Let’s learn how to pronounce the S and Z consonants in American English.
How to pronounce the S /s/ and Z /z/ consonants
The S and Z consonants are very similar.
They share the same lip, tongue, and jaw placements, which means they are made in the same place in the mouth. Watch as I say the two sounds, and you’ll notice that my mouth is in the same position for both sounds.
S, Z, S, Z
They also share the same type of air release or manner. The air release is noisy, turbulent, and constant.
But where they differ is voicing. The S consonant is a voiceless consonant, which means it is made with just air passing through the vocal cords and out of the mouth. The vocal cords are turned off as you say this sound.
The Z consonant is a voiced consonant. This means the vocal cords are turned on as you say this sound, and you should feel a vibration in the throat when you say it.
There are two ways to pronounce the S and Z consonants. Both methods begin the same way.
The jaw opens slightly. The tongue is in a wide shape, and the tongue is high in the mouth. The sides of the tongue push against the gum line of the roof of the mouth, where the gums meet the upper teeth. This leaves a passage for the air to travel down the middle of the tongue.
The lips open slightly, and the corners pull back into a slight smile.
Some native speakers make the S and Z consonants by pointing the tongue tip down and lightly resting the tongue tip on the back of the bottom front teeth.
Other native speakers point the tongue tip up, just behind the front teeth, close to the bumpy ridge behind the front teeth but not touching it.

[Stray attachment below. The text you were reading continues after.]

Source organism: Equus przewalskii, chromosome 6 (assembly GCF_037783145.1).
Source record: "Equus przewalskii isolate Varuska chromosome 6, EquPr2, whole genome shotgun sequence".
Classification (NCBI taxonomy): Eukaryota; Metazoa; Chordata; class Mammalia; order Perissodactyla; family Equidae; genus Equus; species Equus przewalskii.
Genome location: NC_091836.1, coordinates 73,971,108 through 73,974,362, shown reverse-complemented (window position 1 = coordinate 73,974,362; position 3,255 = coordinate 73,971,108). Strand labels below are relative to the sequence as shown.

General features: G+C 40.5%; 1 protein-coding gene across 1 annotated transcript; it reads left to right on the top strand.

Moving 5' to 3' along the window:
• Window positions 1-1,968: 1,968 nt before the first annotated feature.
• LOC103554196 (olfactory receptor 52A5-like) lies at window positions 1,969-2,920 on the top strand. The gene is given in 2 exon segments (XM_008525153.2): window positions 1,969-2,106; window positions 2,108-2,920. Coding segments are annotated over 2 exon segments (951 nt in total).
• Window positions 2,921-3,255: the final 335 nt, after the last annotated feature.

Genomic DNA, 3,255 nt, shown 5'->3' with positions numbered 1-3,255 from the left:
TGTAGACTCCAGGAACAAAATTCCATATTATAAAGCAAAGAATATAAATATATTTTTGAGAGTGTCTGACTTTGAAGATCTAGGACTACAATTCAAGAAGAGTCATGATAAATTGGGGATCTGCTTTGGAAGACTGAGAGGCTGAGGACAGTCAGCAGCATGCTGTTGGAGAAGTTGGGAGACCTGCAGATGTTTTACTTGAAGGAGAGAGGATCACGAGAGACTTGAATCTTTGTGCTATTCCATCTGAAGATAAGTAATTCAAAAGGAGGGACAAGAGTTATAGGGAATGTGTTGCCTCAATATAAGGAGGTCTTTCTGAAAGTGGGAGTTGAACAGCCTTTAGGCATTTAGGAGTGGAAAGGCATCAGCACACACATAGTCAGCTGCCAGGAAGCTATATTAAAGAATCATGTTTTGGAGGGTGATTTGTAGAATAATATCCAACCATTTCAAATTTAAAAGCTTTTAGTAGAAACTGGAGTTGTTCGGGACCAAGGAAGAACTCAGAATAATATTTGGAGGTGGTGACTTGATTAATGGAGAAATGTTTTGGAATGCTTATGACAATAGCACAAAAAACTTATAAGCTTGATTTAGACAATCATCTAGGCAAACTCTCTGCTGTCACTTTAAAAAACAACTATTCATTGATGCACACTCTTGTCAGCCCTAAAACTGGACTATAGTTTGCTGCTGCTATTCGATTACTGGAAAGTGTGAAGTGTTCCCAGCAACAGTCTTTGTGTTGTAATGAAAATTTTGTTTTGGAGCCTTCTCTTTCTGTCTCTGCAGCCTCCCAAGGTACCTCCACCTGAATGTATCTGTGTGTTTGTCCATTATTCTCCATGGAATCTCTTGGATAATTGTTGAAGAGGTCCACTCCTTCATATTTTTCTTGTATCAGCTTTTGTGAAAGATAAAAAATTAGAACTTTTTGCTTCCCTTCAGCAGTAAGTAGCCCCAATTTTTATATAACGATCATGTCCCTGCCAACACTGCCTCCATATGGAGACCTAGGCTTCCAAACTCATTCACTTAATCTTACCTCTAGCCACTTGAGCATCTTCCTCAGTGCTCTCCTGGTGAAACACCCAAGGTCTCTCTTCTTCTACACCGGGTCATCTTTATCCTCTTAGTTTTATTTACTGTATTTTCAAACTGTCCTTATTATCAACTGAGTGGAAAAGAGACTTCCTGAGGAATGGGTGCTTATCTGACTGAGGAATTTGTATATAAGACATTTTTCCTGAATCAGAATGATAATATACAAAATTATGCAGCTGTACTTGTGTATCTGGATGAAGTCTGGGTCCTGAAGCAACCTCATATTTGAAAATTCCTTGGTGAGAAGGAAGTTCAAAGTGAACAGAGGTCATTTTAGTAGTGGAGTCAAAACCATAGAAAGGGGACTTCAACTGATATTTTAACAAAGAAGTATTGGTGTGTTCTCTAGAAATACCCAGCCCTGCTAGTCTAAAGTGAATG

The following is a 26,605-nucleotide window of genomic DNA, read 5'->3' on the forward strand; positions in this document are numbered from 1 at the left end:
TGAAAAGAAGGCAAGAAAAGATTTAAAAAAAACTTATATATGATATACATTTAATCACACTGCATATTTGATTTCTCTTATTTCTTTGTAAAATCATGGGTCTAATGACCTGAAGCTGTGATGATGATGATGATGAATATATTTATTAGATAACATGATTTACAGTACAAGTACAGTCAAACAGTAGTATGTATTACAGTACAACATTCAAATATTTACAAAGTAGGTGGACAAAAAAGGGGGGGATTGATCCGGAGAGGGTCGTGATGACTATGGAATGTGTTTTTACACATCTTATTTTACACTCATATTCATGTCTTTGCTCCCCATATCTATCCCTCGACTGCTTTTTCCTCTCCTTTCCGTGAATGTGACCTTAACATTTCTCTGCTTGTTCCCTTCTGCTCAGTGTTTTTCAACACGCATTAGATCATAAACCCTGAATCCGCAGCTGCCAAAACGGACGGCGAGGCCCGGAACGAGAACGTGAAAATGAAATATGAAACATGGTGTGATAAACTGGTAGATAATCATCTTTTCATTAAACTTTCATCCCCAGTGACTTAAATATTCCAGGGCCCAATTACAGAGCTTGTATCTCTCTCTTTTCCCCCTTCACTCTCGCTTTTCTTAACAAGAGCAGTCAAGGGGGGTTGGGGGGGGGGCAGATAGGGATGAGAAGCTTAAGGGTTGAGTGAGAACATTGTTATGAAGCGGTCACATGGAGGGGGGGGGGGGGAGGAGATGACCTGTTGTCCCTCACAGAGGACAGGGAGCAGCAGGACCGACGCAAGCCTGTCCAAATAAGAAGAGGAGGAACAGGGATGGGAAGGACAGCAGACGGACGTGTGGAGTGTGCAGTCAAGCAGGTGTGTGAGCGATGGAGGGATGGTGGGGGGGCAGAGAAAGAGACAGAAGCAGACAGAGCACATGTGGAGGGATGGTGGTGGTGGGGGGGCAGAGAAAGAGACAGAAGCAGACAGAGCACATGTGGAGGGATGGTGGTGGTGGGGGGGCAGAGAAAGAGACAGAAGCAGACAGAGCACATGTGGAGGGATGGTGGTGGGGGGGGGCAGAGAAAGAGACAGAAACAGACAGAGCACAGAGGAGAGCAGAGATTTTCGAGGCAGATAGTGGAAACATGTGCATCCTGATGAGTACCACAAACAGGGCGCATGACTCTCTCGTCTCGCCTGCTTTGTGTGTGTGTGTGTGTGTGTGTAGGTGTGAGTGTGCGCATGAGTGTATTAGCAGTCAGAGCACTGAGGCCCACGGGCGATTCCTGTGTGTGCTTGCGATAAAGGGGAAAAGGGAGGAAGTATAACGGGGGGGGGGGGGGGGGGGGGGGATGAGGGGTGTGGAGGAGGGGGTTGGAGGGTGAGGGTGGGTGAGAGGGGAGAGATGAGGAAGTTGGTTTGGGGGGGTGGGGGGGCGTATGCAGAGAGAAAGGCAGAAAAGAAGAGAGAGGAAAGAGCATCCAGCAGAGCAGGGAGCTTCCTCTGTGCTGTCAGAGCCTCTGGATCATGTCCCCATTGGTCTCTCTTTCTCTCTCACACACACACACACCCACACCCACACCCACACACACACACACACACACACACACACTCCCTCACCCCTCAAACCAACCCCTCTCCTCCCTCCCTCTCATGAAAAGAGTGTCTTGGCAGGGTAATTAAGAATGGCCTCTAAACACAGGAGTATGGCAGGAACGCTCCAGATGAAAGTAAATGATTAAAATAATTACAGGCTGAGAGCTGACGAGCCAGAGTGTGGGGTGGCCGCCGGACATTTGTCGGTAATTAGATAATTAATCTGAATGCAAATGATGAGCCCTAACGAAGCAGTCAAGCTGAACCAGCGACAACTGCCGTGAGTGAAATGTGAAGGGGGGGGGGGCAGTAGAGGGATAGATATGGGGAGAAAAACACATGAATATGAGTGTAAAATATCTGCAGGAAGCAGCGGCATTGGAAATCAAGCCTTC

I typically point my tongue tip down when I make the S and Z consonants, but sometimes it depends on the other sounds that occur in the word.
Watch an animation of the S and Z consonant sounds. This animation was created from actual videos of a real person pronouncing the S and Z sounds. The animation shows the side view of the person's face, and I slowed it down to half speed. This particular speaker of English points her tongue tip up towards the back of the upper front teeth as she pronounces the S and Z sounds. First you’ll see the S consonant sound. Watch how the tongue tip moves up. The animation shows light contact between the tongue tip and the boundary between the alveolar ridge and the upper front teeth. This may be possible for some speakers due to natural variations in how these sounds are pronounced, but it’s very important to remember that no matter where your tongue tip is pointing, down or up, there is no stop of airflow. The airflow is continuous for both the S and Z consonants.
Now the Z consonant. Notice the same tongue and mouth placement, but you’ll hear voicing or vocal cord vibration.
When making the Z consonant, you should feel vibration in two places: in the throat and in the space between the tongue tip and the back of the front teeth. This is the vibration of the air as it is exiting the mouth.
The S consonant does not have vibration because it is a voiceless sound, so the vocal cords are turned off as you say it.
Let’s take a closer look at the S and Z consonants.
S /s/ and Z /z/ consonants: Up close and in slow motion
Here is the S sound in isolation. Notice how the lips spread into a slight smile, and the tongue tip is pointed down.
Now the word ice. Again, you’ll see the lips spread into a slight smile, and the tongue tip point down.
Now the word please. You can’t see the vibration, but since this word has the voiced Z consonant, the vocal cords are vibrating as I say it, and there is a secondary vibration in the space where the air exits the mouth, between the tongue tip and back of the front teeth.
S /s/ and Z /z/ consonant practice
Let’s practice a few words together. Say the words with me. We’ll start with the S consonant.
Say, S, say
Listen, S, listen
Loss, S, loss
Now the Z consonant. Feel the vibration of the vocal cords in your throat and in the space where the air exits the mouth.
Zipper, Z, zipper
Music, Z, music
Toes, Z, toes
Thanks so much for practicing the S and Z consonants with me. I hope this video was helpful! But we don’t have to end the practice here - let’s keep working together! Check out the additional practice videos of the S and Z consonant sounds in English Pro, my comprehensive online accent training community. The details on how to enroll in English Pro are in the description below. Thanks, and have a great day!
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